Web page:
SERAA FIL MINA (Dark Waters, Egypt 1956, 9.3.) Another film starring the dream duo of 1950s Egyptian cinema, Omar Sharif und Faten Hamama: The sailor Ragab returns to his hometown Alexandria after three years at sea to marry his cousin Hamida. But he discovers that his childhood friend has taken a fancy to her. Chahine considered this film one of his most important of the period because it was the first time that he turned his attention to the working class.

AL NIL WAL HAYA (Once Upon a Time … The Nile, Egypt/USSR 1969, 11.3., Introduction: Gary Vanisian & 24.3.) This momentous 70mm project about the construction of Aswan High Dam was the first coproduction between the United Arab Republic (UAR) and the URRS. The version that Chahine completed in 1968 was rejected by both sides and only released much later on 35mm. “Conceived initially as a glorification of Egyptian-Soviet cooperation, whose symbol was the Aswan High Dam, under Chahine’s influence the film turned into a hymn to people, to friendship and sincerity.” (Magda Wassef) The artist Ala Younis dedicated the excellent two-channel video installation “High Dam” (2017, Forum Expanded 2018) to the eventful making of the film story. Using slides and posters, she gave an insight into the politics of the time and Chahine’s attempts to circumvent the censors. The installation will be presented to accompany the screenings of AL NIL WAL HAYA.

AL ARD (The Land, Egypt 1970, 12. & 29.3., Introduction: Maria Mohr) This adaptation of the famous 1954 epic novel by Abdel Rahman al-Sharqawi “The Earth” is set in the early 1930s, when feudal structures still existed in rural Egypt. It is a passionate portrait of the peasants in a village whose livelihoods are threatened when a new decree puts additional limits on their irrigation time. Only one peasant resists: Mohamed Abou Suwailam. The scene in which he, dripping with blood and sweat, works the land with his bare hands is one of the most remarkable in Egyptian cinema. This is also a central work in Chahine’s oeuvre and helped to solidify his reputation as one of the most important representatives of the realist cinema explicitly promoted by the Egyptian Film Organization for a brief period at the end of the 1960s.

HADOUTA MASRIYA (An Egyptian Story, Egypt 1982, 13. & 23.3.) The second part of Chahine’s Alexandria quartet whose title translates as “Egyptian fairy tale” begins with a disaster: Chahine’s alter ego, Yehia, is in London in 1973 when he has a heart attack and has to undergo emergency surgery. He sees his former life go by as he is being operated upon – with his ribcage transforming into a courtroom where he is tried for his errors. “The story corresponds to the one of Bob Fosse in All That Jazz (1979) and the questions that the artists asks of his own life while he is undergoing heart surgery are the same. But this time the filmmaker – in a very non-purist way – mixes real life with fiction, politics with the dream factory.” (Louis Marcorelles)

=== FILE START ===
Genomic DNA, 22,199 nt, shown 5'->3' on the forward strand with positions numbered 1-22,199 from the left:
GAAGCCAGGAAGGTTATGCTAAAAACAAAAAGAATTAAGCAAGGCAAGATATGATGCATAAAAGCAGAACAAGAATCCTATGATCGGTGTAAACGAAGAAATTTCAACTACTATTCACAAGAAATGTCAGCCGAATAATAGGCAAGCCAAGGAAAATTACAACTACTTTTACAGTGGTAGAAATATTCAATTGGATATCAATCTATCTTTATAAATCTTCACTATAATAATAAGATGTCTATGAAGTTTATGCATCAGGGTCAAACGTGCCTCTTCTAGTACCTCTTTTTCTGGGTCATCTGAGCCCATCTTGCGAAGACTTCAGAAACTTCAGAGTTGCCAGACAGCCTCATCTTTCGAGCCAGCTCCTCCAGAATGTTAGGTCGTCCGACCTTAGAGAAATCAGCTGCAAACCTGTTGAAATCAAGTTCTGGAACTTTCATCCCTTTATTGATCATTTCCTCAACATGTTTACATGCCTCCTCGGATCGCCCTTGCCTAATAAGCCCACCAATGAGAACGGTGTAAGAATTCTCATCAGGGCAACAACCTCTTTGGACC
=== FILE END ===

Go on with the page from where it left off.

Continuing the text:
ISKINDEREYA … NEW YORK (Alexandria … New York, Egypt/F 2004, 13. & 25.3.) When he was 78, Chahine made the fourth and last part of his Alexandria tetralogy, bringing to a close one of the most innovative series of film history. After 40 years, the filmmaker Yehia meets his first love Ginger in New York and finds out that he has a son with her. “A stormy epic in which the heroes love, sing, dance, laugh and cry. A wonderful story about the difficulties of a man’s love for a woman and for America.” (Filmfest Hamburg, 2004)

AWDET AL-IBN AL-DAL (Return of the Prodigal Son, Egypt 1976, 14. & 31.3.) According to the major Egyptian poet Ahmed Fouad Negm, Chahine triggered a minor earthquake in Arab cinema with this film, the first in which he dared tell a story from his personal perspective. It was an adaptation of the eponymous 1907 novel by the French writer André Gide, who later won the Nobel Prize for literature. “The politicization of the biblical parable is not heavy-handed. Songs and dances from Arab culture combined with US-inspired music hall elements bestow upon the film the gripping freshness of an American comedy,” wrote French writer and critic Jean-Louis Bory. This too is one of Chahine’s works that deserves much more attention.

AL MOHAGER (The Emigrant, Egypt/F 1994, 17. & 26.3.) In his first film of the 1990s, Chahine went back in time 3,000 years, taking the biblical story of Joseph as a source of inspiration. His main protagonist Ram, who belongs to a poor tribe that lives on arid land, wants to change his life. He sets off on a long arduous journey to the Egypt of the pharaohs that he longs for. This melancholy, but militant work about the search for wisdom, told with grand and gracious imagery was released to huge success in the Egyptian cinemas. But it was soon banned after pressure from Islamist fundamentalists. Chahine appealed and won the case but then faced another ban after pressure from a Christian fundamentalist disturbed by the film’s deviations from the Old Testament.